[Oberon] Interfacing with Foreign Systems (was: Negative integer literals in Oberon)

Jan de Kruyf jan.de.kruyf at gmail.com
Thu Apr 30 21:47:40 CEST 2020

You talk so well, much better than I ever could, you will be the
evangelist. 🎅
Oh and the technical writer that delivers 1st class doku, no matter what 💥.

And System 3 with Gadgets ran very well in Virtual box last time I
installed it. Just make some image files of the disks and mount them on a

Joerg, Bernhard:
I downloaded Vishap this afternoon, which is based on Ofront. It is very
x86 centric, and I am not sure about the amount of work to break that out
and change it to any architecture, but I fear not little.
While I do have a very good idea of how to set up a bare metal Ada runtime
with library both for small Avr 8 bitters and stm32 on a virgin gcc.

Basically the runtime splits in 3. The clib, the controller specific
hardware layer and the (Oberon) OS to whatever extend it is needed.

For me the unknown is the front end. Maybe study that Modula2 compiler for
a bit as well.


On Thu, 30 Apr 2020, 20:57 Liam Proven, <lproven at gmail.com> wrote:

> On Thu, 30 Apr 2020 at 06:17, Joerg <joerg.straube at iaeth.ch> wrote:
> > If I think of it, what I personally really like is actually not the
> Oberon language but the Oberon OS.
> Me too.
> The problem  I have found talking about and trying to tell people
> about Oberon (language or OS) is that today, for most people, there
> are only 2 OSes: Windows NT and Linux. Everything else is niche or an
> end-user tool of little interest to anyone except professional
> programmers (macOS & iOS).
> People have genuinely, seriously said to me that there's no point in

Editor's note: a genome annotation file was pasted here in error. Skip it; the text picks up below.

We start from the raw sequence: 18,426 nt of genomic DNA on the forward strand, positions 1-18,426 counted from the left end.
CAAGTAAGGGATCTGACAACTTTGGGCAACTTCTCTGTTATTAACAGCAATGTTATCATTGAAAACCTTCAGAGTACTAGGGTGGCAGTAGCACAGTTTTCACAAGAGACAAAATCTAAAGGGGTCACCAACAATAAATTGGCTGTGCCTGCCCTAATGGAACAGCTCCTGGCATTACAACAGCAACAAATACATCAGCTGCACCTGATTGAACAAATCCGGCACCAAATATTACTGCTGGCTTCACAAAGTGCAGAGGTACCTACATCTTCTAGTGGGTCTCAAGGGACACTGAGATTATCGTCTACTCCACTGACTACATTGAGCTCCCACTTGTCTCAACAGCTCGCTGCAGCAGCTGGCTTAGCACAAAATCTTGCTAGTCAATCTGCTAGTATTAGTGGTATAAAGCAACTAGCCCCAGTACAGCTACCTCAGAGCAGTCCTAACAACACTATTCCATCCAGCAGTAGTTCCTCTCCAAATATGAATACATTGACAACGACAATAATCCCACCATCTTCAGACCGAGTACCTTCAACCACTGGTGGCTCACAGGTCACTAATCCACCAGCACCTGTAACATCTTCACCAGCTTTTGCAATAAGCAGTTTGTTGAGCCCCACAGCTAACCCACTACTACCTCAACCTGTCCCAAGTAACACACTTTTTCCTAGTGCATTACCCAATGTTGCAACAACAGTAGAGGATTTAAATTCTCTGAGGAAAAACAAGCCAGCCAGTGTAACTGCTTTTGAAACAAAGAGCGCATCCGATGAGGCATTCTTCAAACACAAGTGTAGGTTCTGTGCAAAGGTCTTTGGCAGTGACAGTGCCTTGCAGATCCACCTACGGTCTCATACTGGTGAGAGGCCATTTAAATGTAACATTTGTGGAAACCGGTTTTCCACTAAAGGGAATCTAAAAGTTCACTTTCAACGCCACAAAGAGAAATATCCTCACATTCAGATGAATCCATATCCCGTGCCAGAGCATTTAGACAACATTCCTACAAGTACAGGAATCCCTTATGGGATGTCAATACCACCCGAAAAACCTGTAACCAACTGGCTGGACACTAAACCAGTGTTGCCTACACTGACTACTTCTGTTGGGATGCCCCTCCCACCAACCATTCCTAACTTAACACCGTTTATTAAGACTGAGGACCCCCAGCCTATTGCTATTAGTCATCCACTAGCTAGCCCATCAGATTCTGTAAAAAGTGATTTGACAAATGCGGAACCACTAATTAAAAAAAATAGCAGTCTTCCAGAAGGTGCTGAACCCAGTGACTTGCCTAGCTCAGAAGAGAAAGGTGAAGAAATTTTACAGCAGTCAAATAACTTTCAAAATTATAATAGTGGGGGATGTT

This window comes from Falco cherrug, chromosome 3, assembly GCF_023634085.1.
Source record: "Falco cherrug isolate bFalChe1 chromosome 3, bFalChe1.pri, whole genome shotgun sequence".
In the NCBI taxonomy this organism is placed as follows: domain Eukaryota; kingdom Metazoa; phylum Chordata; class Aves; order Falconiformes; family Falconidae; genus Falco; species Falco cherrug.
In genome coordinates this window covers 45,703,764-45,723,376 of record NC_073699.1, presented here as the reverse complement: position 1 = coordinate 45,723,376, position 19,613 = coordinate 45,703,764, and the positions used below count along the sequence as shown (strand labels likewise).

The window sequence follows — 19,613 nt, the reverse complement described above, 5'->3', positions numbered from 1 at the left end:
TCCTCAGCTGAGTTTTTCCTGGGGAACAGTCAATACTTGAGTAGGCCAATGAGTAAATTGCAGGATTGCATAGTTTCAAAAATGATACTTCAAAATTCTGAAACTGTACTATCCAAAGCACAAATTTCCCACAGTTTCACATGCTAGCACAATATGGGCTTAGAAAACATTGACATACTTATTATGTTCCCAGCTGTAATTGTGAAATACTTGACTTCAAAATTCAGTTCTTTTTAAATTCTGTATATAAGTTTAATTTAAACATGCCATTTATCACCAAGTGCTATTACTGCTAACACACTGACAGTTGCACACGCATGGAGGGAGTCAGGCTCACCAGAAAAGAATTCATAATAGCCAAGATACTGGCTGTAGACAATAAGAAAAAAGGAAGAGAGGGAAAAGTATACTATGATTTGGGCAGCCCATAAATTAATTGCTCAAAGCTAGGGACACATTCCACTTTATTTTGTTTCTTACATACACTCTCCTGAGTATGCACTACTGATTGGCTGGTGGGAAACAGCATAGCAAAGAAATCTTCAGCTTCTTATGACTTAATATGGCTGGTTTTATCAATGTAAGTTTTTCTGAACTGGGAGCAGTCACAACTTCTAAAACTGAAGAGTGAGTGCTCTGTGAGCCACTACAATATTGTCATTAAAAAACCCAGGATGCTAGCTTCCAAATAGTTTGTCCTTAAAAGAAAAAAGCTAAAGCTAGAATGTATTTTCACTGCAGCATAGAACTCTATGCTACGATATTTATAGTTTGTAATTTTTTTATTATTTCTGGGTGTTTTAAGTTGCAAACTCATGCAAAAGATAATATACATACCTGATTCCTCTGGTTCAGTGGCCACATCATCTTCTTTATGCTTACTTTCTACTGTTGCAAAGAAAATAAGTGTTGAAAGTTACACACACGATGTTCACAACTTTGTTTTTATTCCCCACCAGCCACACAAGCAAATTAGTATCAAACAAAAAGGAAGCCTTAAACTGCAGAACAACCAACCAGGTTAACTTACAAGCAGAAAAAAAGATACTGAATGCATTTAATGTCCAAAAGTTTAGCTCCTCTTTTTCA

> investigating other languages or OSes, because ultimately they are all
> implemented in C anyway.
> If all you know is NT and *nix, this is _obviously_ true: everything,
> at the bottom, is written in C. Because everything that is _not_
> implemented in C is so obscure most people have never heard of it.
> They don't know it even exists.
> This is the "black swan problem":
> https://en.wikipedia.org/wiki/Black_swan_theory
> For millennia, it was a given that all swans are white, because in
> Europe and Asia and Africa, nobody ever saw a black swan. There are
> lots of different species of swans but they are all white. Therefore,
> all swans are white, QED.
> Then Europeans got to Australia and found that Australian swans are black.
> Nobody ever questioned that swans are white, because nobody ever even
> imagined that they could be any other colour. It was obvious that all
> swans are white because they all are.
> In programming languages today, from Perl to Python, to Lisp (on x86
> etc), to Pascal (Delphi etc.), .NET, Java, C++, D, C#, Clojure,
> whatever: either it's written in C or it's written in something that
> was implemented in C. It does not matter where you start, on and Unix
> or on any Windows, if you go down enough layers, you will get to C.
> Therefore, everything is implemented in C.
> Even things like Genode (Rust) or HelenOS... still C underneath.
> The modern alternatives to C, e.g. Rust or Go,  were implemented in C.
> Apart from a few crazy or ancient systems that were hand-crafted in
> assembly, or at least parts of them: AmigaOS, MenuetOS, VisOpSys. They
> don't really matter.
> Thus, it is obvious that all swans are white, and all languages are
> written in C.
> So to get people interested in the idea that there is a whole other